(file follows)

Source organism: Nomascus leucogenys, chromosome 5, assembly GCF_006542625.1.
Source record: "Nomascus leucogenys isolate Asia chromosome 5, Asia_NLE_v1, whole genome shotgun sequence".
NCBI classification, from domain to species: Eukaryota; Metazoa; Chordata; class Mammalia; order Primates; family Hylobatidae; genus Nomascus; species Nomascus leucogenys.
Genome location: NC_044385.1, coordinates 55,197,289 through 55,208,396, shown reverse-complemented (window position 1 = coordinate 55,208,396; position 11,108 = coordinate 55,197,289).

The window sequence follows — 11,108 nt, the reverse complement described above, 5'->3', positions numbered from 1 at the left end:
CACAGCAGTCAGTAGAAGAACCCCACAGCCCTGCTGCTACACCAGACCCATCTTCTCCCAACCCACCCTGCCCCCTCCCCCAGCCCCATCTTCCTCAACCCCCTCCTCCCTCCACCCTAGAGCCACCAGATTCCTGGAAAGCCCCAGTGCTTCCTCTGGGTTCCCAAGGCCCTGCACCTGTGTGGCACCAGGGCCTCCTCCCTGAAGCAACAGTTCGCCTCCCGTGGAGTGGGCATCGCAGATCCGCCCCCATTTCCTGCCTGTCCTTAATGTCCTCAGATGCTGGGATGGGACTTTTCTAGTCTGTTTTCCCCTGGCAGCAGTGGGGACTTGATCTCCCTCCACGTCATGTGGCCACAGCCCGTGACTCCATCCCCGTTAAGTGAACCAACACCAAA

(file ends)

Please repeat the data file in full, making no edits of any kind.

Source organism: Nomascus leucogenys, chromosome 5, assembly GCF_006542625.1.
Source record: "Nomascus leucogenys isolate Asia chromosome 5, Asia_NLE_v1, whole genome shotgun sequence".
NCBI classification, from domain to species: Eukaryota; Metazoa; Chordata; class Mammalia; order Primates; family Hylobatidae; genus Nomascus; species Nomascus leucogenys.
Genome location: NC_044385.1, coordinates 55,197,289 through 55,208,396, shown reverse-complemented (window position 1 = coordinate 55,208,396; position 11,108 = coordinate 55,197,289).

The window sequence follows — 11,108 nt, the reverse complement described above, 5'->3', positions numbered from 1 at the left end:
CACAGCAGTCAGTAGAAGAACCCCACAGCCCTGCTGCTACACCAGACCCATCTTCTCCCAACCCACCCTGCCCCCTCCCCCAGCCCCATCTTCCTCAACCCCCTCCTCCCTCCACCCTAGAGCCACCAGATTCCTGGAAAGCCCCAGTGCTTCCTCTGGGTTCCCAAGGCCCTGCACCTGTGTGGCACCAGGGCCTCCTCCCTGAAGCAACAGTTCGCCTCCCGTGGAGTGGGCATCGCAGATCCGCCCCCATTTCCTGCCTGTCCTTAATGTCCTCAGATGCTGGGATGGGACTTTTCTAGTCTGTTTTCCCCTGGCAGCAGTGGGGACTTGATCTCCCTCCACGTCATGTGGCCACAGCCCGTGACTCCATCCCCGTTAAGTGAACCAACACCAAA